"Just the sheer arrogance of it - you are putting other people’s lives at risk."

DCC transport strategy manager Nick Sargent said decisions about the installation of safety cameras, including red light cameras, were currently made by the police, working collaboratively with councils and other road-controlling authorities.

"However, ownership and management of safety cameras is due to transfer to Waka Kotahi NZ Transport Agency in the future.

"The DCC will continue to work collaboratively with both parties on road safety," he said.

simon.henderson@thestar.co.nz

Comments

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Cameras at red lights are essential - but DCC will cry the poor tale; they need the money for essentials like silly goalposts in the Octagon.

Well past time - as long as the cameras are accurate and the system isn't run by the DCC, red light runners and orange squeezers can be greatly reduced. Right now it's a mess that extends to most of the city, including those who rush the roundabouts preventing smooth flows of traffic. Driver education has clearly failed, so I see no other choice than to penalise offenders. Look to Australia: red light cameras have been there for nearly 20 years.

And let's not forget the boys in blue, maybe increase the fine for red light running, even impose a few demerit points for the offense. Even being able to use dash cam footage from motorists to issue fines.

Obviously red light cameras are needed...and much more effective policing...along with much more severe sanctions for offending motorists.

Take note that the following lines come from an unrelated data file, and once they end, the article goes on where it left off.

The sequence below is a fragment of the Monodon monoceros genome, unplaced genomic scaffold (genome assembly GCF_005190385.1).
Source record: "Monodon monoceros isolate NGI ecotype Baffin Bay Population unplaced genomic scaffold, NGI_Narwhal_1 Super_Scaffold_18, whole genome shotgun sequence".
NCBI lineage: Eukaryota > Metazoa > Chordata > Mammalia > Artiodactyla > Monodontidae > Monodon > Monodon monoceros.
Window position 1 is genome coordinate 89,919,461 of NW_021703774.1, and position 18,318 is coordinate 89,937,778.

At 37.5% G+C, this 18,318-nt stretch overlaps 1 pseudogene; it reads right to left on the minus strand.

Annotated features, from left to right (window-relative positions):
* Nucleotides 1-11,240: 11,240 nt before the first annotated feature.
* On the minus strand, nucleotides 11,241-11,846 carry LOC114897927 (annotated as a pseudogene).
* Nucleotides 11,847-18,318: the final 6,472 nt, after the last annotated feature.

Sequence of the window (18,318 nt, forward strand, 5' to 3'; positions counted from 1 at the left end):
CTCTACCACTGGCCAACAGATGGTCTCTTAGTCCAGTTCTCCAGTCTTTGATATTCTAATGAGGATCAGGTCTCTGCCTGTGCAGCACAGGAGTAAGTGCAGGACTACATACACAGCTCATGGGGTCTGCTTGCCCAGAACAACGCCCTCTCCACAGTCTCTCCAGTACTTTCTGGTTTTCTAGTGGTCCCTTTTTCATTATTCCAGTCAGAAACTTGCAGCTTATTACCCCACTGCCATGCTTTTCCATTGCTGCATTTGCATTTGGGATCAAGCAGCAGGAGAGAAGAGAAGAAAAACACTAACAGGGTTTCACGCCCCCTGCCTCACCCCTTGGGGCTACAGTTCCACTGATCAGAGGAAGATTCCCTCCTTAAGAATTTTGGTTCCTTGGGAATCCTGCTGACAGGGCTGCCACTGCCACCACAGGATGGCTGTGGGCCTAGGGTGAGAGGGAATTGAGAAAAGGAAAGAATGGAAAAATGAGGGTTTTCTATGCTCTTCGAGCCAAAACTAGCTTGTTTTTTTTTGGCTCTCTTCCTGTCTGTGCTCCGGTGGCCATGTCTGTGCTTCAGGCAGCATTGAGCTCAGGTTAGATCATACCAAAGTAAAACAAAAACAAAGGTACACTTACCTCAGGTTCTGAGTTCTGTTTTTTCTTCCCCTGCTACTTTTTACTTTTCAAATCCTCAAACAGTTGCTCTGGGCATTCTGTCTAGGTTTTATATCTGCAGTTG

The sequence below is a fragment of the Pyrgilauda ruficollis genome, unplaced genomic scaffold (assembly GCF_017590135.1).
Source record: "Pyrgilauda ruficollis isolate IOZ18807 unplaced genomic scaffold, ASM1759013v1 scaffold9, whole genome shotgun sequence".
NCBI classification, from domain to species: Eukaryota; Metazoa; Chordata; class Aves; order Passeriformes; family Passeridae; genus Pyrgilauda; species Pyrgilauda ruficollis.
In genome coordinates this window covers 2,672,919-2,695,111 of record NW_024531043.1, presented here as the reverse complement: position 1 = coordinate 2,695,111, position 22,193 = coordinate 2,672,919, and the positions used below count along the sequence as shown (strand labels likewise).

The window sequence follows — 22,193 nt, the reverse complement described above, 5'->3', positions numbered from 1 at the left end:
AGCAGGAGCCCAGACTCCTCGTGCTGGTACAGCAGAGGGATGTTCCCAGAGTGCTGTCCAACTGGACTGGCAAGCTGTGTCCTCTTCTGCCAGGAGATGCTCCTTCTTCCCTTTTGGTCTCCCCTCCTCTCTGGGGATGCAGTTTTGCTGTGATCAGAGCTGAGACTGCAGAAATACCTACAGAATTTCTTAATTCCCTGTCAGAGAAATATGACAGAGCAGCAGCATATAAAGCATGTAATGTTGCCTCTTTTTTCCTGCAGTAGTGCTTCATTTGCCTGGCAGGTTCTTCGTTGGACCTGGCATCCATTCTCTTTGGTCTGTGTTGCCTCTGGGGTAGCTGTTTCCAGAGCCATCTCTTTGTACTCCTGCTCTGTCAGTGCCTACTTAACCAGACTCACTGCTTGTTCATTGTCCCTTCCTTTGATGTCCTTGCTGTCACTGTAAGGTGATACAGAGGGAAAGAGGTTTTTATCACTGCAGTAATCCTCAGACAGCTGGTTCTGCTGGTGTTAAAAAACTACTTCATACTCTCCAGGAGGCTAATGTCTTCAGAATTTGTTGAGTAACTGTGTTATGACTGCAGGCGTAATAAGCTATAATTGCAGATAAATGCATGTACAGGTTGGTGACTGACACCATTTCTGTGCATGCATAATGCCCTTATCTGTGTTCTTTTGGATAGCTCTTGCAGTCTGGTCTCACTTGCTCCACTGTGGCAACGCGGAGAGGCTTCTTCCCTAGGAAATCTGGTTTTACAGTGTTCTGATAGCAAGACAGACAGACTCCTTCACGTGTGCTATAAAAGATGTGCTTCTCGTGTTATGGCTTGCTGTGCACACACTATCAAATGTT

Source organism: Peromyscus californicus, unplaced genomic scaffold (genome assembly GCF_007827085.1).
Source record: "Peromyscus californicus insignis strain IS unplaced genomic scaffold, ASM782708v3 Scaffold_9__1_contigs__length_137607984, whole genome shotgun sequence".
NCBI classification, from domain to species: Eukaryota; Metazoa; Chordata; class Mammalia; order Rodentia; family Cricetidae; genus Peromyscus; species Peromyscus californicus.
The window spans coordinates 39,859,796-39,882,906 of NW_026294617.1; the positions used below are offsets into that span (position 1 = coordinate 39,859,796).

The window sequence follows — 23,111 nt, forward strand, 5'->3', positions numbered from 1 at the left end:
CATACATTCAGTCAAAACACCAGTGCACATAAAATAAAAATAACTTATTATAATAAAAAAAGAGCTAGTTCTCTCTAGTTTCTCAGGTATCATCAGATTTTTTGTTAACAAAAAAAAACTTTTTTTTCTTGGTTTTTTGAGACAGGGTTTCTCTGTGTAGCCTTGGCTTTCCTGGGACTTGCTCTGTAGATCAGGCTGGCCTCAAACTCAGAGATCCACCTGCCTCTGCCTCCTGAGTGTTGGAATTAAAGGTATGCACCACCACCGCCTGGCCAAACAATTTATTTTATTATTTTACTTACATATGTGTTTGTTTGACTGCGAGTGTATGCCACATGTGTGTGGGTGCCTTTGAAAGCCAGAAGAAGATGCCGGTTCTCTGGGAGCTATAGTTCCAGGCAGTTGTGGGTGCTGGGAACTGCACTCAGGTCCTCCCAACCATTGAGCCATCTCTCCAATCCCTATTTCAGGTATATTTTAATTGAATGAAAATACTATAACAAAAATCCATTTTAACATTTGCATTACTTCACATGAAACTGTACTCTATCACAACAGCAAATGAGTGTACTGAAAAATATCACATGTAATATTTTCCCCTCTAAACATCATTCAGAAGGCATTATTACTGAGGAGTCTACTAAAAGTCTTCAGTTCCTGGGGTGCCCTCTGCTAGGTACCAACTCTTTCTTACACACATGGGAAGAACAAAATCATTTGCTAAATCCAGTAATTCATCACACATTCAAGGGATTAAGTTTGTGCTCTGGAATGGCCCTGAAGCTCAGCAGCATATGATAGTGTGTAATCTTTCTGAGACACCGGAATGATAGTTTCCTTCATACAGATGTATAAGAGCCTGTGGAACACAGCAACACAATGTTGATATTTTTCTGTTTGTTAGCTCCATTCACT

What's happened over recent years, that has reduced driver compliance with traffic lights?
Why has this now 'become' an issue?
For work and social reasons I frequently drive Dunedin's roads at all hours of the day and night and what is obvious to me and others, is that our roads are becoming more difficult and frustrating to utilise.
You don't need data analyzes, just drive the streets.
While the city grows the DCC reduces parking, congests our main arterial route, creates more obstacles and encourages a diversity of users to have attitude. The traffic lights are not synchronized to enhances traffic flow. I regularly stop for lights on the one-way system when there is NO OTHER TRAFFIC ABOUT, MULTIPLE TIMES in one journey.
Cars backing into parks on the one-way system stop the flow for blocks at a time, even on a Sunday afternoon. Other vehicles, obviously driving around the block looking for a park add to the congestion, as do vehicles stopped to allow cyclist right of way, before entering a motel or drive thru.
Created a mess, blame others, then increase the authoritarianism, that's how Greens and our DCC operates.

Sounds like excuses to me.

Sounds like (your) eyes wide shut to me.

Any old way to make a quid I suppose... Looking at the big picture on crime/law breakers I find this a rather pathetic and knee jerk reaction...

Gotta love all the self-righteous, virtue signaling commenters, that are likely the worst offenders.

Evidence?